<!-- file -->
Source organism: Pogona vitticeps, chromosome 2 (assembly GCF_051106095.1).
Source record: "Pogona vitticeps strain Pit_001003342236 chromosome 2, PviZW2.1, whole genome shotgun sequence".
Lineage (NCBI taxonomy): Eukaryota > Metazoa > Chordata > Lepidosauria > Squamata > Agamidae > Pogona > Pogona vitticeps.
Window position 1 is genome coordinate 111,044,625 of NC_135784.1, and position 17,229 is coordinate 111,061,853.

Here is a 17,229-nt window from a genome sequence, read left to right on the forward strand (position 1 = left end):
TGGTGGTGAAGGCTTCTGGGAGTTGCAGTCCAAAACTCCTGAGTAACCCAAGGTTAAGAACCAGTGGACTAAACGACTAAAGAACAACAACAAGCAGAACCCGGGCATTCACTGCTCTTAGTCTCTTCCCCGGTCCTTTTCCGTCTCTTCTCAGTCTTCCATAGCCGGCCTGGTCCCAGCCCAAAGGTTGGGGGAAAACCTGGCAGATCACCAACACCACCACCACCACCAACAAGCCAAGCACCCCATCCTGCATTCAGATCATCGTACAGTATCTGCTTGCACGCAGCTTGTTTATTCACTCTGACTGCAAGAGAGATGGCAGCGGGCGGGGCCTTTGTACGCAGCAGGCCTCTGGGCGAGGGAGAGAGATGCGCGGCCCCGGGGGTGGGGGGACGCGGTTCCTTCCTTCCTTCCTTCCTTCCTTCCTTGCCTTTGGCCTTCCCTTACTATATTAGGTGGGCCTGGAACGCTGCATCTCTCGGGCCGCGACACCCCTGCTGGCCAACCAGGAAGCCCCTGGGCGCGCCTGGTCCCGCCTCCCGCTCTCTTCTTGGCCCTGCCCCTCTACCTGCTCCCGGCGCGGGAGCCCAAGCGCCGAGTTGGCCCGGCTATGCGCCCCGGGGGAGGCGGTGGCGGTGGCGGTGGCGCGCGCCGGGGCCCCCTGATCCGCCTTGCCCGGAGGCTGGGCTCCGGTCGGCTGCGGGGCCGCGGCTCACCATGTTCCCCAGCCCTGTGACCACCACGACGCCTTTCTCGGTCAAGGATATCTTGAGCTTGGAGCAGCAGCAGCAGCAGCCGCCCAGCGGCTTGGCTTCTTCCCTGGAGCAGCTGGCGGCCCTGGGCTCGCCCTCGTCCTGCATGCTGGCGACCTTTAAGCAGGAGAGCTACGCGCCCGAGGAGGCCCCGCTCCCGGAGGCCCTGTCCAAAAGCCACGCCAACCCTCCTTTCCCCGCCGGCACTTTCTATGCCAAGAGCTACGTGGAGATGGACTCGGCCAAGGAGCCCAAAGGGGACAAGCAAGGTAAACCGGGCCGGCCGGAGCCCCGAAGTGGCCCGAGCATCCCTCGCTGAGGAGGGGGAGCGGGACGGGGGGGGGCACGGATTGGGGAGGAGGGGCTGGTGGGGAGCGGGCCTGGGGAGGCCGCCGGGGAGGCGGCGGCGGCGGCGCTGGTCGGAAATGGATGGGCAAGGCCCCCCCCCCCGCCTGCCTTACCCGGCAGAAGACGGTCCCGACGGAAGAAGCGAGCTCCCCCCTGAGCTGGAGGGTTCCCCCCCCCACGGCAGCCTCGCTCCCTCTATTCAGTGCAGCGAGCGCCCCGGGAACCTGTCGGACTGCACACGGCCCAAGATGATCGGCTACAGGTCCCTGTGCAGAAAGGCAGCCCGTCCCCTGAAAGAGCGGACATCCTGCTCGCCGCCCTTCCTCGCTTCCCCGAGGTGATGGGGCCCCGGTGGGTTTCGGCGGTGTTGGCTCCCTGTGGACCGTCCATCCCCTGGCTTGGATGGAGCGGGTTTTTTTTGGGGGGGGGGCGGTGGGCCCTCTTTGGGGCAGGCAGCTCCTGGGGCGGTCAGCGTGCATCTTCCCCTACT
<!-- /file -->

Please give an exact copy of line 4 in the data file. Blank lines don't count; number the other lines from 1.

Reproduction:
Window position 1 is genome coordinate 111,044,625 of NC_135784.1, and position 17,229 is coordinate 111,061,853.